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Interview with Professor Azrini Wahidin (Sociology)

We spoke to Azrini Wahidin, Professor in Sociology, about INspire, a programme designed to support leaders who face well documented barriers getting into top leadership positions.

 

What has been the benefit for you of taking part in this programme? What attracted you to it, what have you got out of it?

The INspire programme provides an opportunity to gain a better understanding of the environment in which one wants to lead and the different approaches to leading. A programme such as this will support the direction of travel of enhancing the culture and environment that we belong to. The programme provides a space to learn and support others who have similar aspirations and ambitions.

Research has shown that having a sponsor makes a significant difference in terms of career progression, and for me this has really enhanced the programme. I was really lucky to be paired with Chris Hughes, who has made meaningful introductions and been a really useful port of call for advice and steerage. I’m now involved in several working groups, which has increased my visibility and embedded me into the systems and processes at Warwick. Thus, having sponsors incorporated into the programme is of real value. I’ve gained a better understanding of operations and strategies at Warwick – this is my fourth year at Warwick, and two of them have been during COVID, so this has been a really productive programme on many fronts.

"There are only a handful of universities in the country running a programme like this, so the very fact that Warwick has recognised that there is a systemic issue is a step in the right direction."

I also believe that it is important to support a programme such as this in order to bring about change. The change is to create a HE landscape that is inclusive, representative, and more diverse at all levels. Moreover, I also believe that we have a collective responsibility, to develop the leadership and talent pipeline.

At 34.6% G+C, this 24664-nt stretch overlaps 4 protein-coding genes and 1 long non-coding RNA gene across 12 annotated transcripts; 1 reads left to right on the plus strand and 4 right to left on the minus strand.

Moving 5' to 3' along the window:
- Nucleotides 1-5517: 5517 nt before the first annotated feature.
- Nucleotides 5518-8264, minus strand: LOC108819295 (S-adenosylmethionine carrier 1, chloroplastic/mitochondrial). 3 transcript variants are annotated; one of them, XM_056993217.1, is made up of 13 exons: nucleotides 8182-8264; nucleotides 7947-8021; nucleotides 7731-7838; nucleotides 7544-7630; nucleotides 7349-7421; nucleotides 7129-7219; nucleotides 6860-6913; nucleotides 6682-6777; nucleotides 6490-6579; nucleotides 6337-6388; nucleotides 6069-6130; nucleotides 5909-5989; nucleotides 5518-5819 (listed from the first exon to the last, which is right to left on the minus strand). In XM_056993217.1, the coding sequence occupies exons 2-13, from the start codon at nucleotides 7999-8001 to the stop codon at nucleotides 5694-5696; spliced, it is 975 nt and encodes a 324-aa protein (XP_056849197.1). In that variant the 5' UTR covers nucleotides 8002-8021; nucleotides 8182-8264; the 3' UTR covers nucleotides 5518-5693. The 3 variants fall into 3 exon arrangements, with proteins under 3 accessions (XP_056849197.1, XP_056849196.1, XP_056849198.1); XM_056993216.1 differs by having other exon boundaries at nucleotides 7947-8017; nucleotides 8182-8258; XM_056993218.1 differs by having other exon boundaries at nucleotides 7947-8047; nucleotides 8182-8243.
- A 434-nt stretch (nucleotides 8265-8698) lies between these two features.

A programme such as this demonstrates a commitment to support the removal of barriers that are systemic within the HE sector where women and BAME academics are not proportionately represented in leadership positions. Progress in terms of appointments of women to VC roles are due to increasing awareness in universities, according to Professor Barnes. ‘People have been gender-blind in the past and bringing the issue to the fore has helped,’ she says. Similarly, progress must be made for other groups.

 

How did the programme work for you and how did you work with your sponsor?

The course content was well thought out and relevant. The guest speakers that came, including the internal speakers, supported the course content. Their experiences corresponded with some of my own experiences as an Associate Dean or Head of Department. The programme was very comprehensive and well structured.

Chris Hughes and I have had discussions about my career progression at Warwick, and how we can translate that knowledge and experience into a tangible way forward.

 

"The key thing is that the blockage within the talent pipeline must be pushed along, and real change has to be made to diversify the landscape of leadership."

Overall, what are your reflections on the programme?

First and foremost, I want to thank Kulbir and Rob for putting on a programme such as this. There are only a handful of universities in the country running a programme like this, so the very fact that Warwick has recognised that there is a systemic issue is a step in the right direction. The benefits of a programme such as this will support the next REF 2028 submission in terms of environment and enhance our Race Equality Charter and Athena Swan submission. It will enhance the research, learning, and teaching culture and in turn benefit all of us – all staff, all students – because we are enhancing and developing a more inclusive and representative culture at all levels.

The real success of the programme will be evident when we see the programme bear fruit with persons from BAME communities in senior management positions.

The key thing is that the blockage within the talent pipeline must be pushed along, and real change has to be made to diversify the landscape of leadership. It is a really good programme, and I would like to see it rolled out and become mainstream, so this won’t be an exception, it becomes part and parcel of the suite of programmes that are available for staff – not just at Warwick, but across the sector.

 

Find out more...

Read more about Warwick's commitment, progress, and areas for improvement on social inclusion in our Report on Progress. Celebreate staff contributions to making Warwick a better place to live, study, and work on our Social Inclusion Award pages. And, discover more of the work we are doing to increase staff and student diversity to maximise creativity and innovation on our Projects page.